Directory of Open Access Journals (Sweden)

    R. Garcia Moreno

    2013-01-01

    Full Text Available Around 30% of the world’s population suffers from either a lack of one or more essential micronutrients, or the overconsumption of these minerals, which causes toxicity. Selenium (Se is a particularly important micronutrient component of the diet with a well-documented and wide-ranging role in maintaining health. However, this important micronutrient can be lacking because soil and crop management are focused on high yields to the detriment of the quality of crops required to ensure a healthy human diet. Currently around 15% of the global population has selenium deficiency. This paper focuses on Se availability in semiarid soils and how micronutrients can be effectively managed through the recycling of organic matter. Because many mineral reserves are being exploited unsustainably, we review the advantages of using organic by-products for the management of the biofortification of Se in crops. This type of practice is particularly useful in arid and semiarid environments because organic matter acts as a reservoir for Se, preventing bioaccumulation and leaching. There are also potential local economic benefits from using organic by-products, such as manures and sewage sludge.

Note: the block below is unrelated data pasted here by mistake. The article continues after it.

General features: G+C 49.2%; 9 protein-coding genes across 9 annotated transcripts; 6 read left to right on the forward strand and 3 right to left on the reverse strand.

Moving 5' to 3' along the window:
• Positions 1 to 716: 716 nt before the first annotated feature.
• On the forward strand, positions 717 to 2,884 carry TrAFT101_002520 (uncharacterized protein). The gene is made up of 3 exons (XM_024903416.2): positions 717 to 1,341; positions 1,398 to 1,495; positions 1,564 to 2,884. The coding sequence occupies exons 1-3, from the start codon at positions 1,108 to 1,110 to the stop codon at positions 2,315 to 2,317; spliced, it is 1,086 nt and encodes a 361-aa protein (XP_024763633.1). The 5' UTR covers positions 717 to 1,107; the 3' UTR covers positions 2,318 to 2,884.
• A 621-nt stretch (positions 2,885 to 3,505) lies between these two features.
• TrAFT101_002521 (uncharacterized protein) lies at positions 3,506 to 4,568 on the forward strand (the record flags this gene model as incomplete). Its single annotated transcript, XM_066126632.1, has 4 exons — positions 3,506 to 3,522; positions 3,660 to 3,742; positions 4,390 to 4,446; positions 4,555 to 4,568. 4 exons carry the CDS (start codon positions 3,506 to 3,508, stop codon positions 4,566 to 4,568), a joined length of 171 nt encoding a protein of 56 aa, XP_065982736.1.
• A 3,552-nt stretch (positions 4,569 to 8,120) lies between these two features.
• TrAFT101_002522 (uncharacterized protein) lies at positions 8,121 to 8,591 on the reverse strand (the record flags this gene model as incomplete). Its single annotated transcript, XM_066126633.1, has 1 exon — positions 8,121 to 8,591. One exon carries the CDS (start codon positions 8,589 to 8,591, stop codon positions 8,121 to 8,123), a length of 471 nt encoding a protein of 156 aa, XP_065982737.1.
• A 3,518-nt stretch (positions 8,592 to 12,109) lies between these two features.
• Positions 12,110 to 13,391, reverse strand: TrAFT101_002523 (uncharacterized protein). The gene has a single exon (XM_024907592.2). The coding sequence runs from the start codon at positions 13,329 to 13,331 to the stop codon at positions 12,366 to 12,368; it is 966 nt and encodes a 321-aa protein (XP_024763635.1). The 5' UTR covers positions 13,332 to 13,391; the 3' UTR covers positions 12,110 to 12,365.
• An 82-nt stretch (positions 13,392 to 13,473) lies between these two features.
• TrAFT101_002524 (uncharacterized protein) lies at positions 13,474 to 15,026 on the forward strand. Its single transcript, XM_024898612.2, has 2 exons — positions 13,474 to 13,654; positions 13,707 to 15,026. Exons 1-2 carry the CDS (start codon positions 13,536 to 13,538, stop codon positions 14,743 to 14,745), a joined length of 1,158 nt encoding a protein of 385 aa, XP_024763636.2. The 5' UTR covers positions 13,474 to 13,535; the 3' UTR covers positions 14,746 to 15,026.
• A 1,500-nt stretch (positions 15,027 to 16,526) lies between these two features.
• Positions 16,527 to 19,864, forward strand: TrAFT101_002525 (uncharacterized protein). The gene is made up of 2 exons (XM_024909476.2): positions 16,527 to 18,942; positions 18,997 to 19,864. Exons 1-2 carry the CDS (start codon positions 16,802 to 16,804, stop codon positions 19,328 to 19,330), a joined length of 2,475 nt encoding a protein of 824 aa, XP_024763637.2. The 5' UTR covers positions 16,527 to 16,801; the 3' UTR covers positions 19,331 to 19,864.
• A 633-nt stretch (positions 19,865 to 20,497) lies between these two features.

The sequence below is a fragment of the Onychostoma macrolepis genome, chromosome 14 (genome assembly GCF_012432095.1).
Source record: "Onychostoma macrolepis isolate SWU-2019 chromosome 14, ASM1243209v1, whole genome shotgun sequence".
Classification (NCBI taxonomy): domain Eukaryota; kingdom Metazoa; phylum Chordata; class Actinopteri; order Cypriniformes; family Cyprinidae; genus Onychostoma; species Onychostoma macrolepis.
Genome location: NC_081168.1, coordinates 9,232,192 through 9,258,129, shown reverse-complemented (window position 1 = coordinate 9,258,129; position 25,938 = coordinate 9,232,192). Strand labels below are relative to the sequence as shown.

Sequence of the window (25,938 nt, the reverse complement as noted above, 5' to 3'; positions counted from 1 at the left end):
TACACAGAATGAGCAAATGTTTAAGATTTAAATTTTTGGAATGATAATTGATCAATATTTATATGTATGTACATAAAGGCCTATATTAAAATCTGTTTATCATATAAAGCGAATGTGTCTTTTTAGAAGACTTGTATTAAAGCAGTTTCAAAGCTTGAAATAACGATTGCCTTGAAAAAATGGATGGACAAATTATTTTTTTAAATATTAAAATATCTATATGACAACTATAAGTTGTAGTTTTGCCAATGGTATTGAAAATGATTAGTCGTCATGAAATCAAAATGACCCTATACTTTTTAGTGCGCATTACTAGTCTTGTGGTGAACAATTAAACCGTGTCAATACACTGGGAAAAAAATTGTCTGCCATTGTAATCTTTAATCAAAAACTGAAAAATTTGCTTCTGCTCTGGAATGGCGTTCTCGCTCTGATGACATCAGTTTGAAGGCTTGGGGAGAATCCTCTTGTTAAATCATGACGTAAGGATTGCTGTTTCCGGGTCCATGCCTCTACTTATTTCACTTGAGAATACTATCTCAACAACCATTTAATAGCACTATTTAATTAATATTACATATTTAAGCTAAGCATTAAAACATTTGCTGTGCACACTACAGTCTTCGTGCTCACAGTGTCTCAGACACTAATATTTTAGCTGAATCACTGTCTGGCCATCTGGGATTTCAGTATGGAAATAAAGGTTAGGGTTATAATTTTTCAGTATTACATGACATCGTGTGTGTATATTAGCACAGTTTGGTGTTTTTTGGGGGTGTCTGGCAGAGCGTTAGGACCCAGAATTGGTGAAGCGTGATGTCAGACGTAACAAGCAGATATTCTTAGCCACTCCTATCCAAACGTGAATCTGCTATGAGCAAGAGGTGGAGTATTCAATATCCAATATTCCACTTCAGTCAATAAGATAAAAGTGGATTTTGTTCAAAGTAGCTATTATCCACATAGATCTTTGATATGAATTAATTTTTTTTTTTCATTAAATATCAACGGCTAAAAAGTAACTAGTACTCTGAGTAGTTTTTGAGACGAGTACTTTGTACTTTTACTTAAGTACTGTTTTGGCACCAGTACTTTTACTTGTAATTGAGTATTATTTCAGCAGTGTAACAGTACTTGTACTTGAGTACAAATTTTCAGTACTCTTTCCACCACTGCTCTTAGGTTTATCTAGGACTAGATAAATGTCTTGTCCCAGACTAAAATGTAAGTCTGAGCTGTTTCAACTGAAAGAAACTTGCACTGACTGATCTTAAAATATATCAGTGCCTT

5. Study The Properties and Weight Loss Degradation of The Blend LDPE/Cellulose in Soil Environment

    Directory of Open Access Journals (Sweden)

    Zuhair Jabbar Abdul Ameer

    2017-05-01